Justin Sullivan—Getty Images
By Ethan Wolff-Mann
May 9, 2016

A few years ago, Google beta-tested various shades of blue—50 to be exact—which got it a little gentle ribbing from the public for being so nitpicky. Google, of course, had the last laugh, and made a reported $200 million off its attention to detail, as users really did click more on certain colors.

On Monday, some users noticed that their Google search results were showing up in a new color—black.

“We’re always running many small-scale experiments with the design of the results page,” a Google spokesperson told Money. “We’re not quite sure that black is the new blue.”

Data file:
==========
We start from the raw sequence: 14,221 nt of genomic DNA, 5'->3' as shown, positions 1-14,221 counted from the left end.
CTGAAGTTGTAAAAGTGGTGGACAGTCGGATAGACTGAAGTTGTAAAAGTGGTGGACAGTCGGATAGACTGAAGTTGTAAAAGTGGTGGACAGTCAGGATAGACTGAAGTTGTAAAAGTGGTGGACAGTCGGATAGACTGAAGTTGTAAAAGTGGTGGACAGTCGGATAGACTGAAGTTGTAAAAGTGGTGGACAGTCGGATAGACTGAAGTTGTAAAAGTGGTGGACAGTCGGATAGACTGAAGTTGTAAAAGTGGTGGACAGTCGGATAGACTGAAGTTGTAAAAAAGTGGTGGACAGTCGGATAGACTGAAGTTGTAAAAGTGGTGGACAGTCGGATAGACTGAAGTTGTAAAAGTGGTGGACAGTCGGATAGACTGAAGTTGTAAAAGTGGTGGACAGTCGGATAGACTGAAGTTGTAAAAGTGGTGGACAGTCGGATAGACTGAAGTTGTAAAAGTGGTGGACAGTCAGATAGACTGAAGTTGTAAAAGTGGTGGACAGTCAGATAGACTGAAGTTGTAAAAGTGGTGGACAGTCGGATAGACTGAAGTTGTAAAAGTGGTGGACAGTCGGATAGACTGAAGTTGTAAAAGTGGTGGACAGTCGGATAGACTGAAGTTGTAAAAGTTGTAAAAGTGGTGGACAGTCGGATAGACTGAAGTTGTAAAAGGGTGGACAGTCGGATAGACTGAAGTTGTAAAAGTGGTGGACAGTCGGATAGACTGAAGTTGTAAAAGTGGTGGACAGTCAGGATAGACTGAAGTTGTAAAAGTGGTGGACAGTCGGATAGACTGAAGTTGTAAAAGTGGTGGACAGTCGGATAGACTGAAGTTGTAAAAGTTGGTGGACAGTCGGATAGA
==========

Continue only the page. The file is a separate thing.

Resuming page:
Google’s search design hasn’t changed much since Larry Page and Sergey Brin created it 20 years ago, so a change like this would be monumental and potentially jarring. The data Google gleans when it presents users with different test versions of a single webpage is especially important to the company, because it draws a considerable amount of its revenue from sponsored and (hopefully) relevant links that appear on the top of searches.

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